Knitted Felted Beads

by Daisy

Felted beads are sort of irresistible– soft, colorful, versatile. Fuzzy. String them, embellish them with tiny embroidery and I-don’t-know-what-all else, but whatever it is it’s bound to be cute.
The usual way to make felted (or fulled) beads is to begin with wool roving, felt a snake of it, cut them into small pieces, and felt them further by rubbing each piece into bead shape between one’s hands with hot soapy water. But . . . I have all these little remnants of feltable wool yarn from other projects in my stash and little roving. So I knitted bobbles first and then felted them. I use large needles and it takes only a few stitches to knit a bobble, so it goes fast.
The pattern for the bobbles is basic. Let me know if my instructions need clarification:

Knitted Felted Beads

Yarn: Lamb’s Pride Bulky, assorted colors (but not superwash–those are not good for felting under most circumstances)
Needles: US size 13

CO 1
Knit into front and back of this stitch, twice. You now have 4 stitches.
Purl one row, knit one row, twice.
Bind off by lifting the second, third, and forth stitches over the first stitch.
Cut yarn about four inches long. Remove last stitch from the needle and put the cut off end of yarn through the loop of the last stitch and pull tight to secure the end.

Thread this yarn on to a tapestry needle and take a running stitch around the circumference of the bobble. Tuck the tail of the yarn (from the beginning of your knitting–trim it if it is more than 2-3 inches long) into the middle of the bobble to hide it. Pull up yarn to tighten and form the bobble.
Take a couple of stitches to secure end of yarn and put the yarn through the bobble to hide the end. Trim yarn off at the bobble.
Make as many bobbles as you want beads.

To felt the bobbles, submerge them in hot water with a small amount of soap. Rub the bobbles under the water, rolling them between your hands like you are making clay beads. You will know when they are felted–a significant change comes over them and they go from being mushy and yarn-like to being dense and felt-y. They will also sink in the water. Rinse out the soap in more hot water, continuing the clay-roll movement. You can blot the felted beads with a towel. Leave them to dry. It may take a day or two to get completely dried out.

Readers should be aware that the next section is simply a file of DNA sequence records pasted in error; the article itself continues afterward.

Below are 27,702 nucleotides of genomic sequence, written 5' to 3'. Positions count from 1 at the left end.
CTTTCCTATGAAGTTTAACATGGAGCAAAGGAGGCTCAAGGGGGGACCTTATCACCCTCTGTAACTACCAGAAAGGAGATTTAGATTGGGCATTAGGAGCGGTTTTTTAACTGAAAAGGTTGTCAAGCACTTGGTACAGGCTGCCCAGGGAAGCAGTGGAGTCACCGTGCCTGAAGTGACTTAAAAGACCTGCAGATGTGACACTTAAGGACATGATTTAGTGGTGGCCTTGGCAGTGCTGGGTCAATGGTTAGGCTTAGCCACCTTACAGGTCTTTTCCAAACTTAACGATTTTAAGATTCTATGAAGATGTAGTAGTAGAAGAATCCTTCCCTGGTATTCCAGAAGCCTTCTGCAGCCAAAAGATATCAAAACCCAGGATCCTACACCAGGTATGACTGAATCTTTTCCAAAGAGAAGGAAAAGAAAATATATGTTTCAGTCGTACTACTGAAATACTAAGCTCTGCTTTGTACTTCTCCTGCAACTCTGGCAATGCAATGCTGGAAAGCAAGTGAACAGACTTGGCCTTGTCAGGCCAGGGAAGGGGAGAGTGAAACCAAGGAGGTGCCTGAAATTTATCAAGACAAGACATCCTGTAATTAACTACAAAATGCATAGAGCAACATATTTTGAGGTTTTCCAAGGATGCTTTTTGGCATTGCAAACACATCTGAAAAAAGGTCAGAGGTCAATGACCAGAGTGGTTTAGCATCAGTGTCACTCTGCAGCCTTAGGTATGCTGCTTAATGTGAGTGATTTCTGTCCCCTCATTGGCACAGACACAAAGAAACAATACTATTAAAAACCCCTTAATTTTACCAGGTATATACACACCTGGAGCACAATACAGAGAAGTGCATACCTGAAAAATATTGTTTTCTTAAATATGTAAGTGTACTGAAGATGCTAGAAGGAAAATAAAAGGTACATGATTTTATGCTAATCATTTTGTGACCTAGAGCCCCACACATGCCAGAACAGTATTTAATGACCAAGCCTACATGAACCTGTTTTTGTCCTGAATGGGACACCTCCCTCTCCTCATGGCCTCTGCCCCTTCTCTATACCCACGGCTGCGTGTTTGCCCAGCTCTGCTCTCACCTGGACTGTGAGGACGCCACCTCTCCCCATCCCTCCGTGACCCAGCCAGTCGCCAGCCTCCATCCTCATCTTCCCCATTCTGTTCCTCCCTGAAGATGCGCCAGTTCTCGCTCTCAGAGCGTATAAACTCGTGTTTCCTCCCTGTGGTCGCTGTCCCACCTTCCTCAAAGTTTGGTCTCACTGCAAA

They can be bracelets, necklaces, whatever you can dream up.

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Al June 18, 2009 at 6:32 pm

Hi! I’m really new here, and I am really loving your site! Tons of great ideas!

I particularly love this idea. I have alot of holiday colored yarn left over. So I was thinking of taking this idea and making a Christmas tree garland out of it.

TL June 18, 2009 at 6:57 pm

What a neat idea! I love it!

charly August 23, 2009 at 5:55 pm

ah! thats CUTE!

Tomato Lady August 23, 2009 at 8:16 pm

charly–Thank you!

Vicki October 26, 2009 at 9:25 am

This is a great idea for remnants. I just felted a hat. It needs a little something and this may be a great addition to give it a little more interest. Thank you!

Tomato Lady October 27, 2009 at 7:38 am

Vicki–Neat idea. I like it!

Sasha June 13, 2010 at 8:09 pm


About how big are the finished bobbles? I need to make some that are about 1″ in diameter. Should I make the initial knit part larger and by how much do you think?

Thanks for your help and the basic idea!

Tomato Lady June 13, 2010 at 8:34 pm

Sasha–The finished beads, after felting are a scant half inch, I’d say. Maybe double up on some bulky, do a test felting and see if you need to go bigger.

Kimberly June 17, 2010 at 11:41 am

I love this idea! Can’t wait to try it. Thanks!

Margaret September 27, 2010 at 11:41 am

Can’t wait to try this. Was thinking of making some felt beads with my leftover yearns for a Kid’s jewellery Club that I’m doing at school. Was thinking of crotcheting the bobble instead of knitting.

Heather December 10, 2010 at 7:36 pm

OMG! I love you! Thank you for this tutorial!!

Tomato Lady December 10, 2010 at 8:12 pm

Heather–You’re very welcome!

pam September 1, 2011 at 10:49 pm

If these are larger they make natural anti static balls for the dryer. Great for cat toys too!

Carol Watkins October 28, 2012 at 11:24 am

Thanks for this tutorial!!!
I’ve always had difficulty getting beads hard enough – as opposed to “squishy”. Using your method with my heavy Lincoln rug yarn makes a nice hard dense center. These beads also felt up faster . Thanks for sharing this information. Also, to the person who asked how to make larger beads just double or triple the yarn for the bobble.

Mikayla November 25, 2012 at 5:36 pm

These beads can also be felted by putting hot or very warm water and a little soap in a clear jar, and shaking the daylights out of it. I haven’t tried it yet, so don’t know if it’s any faster.

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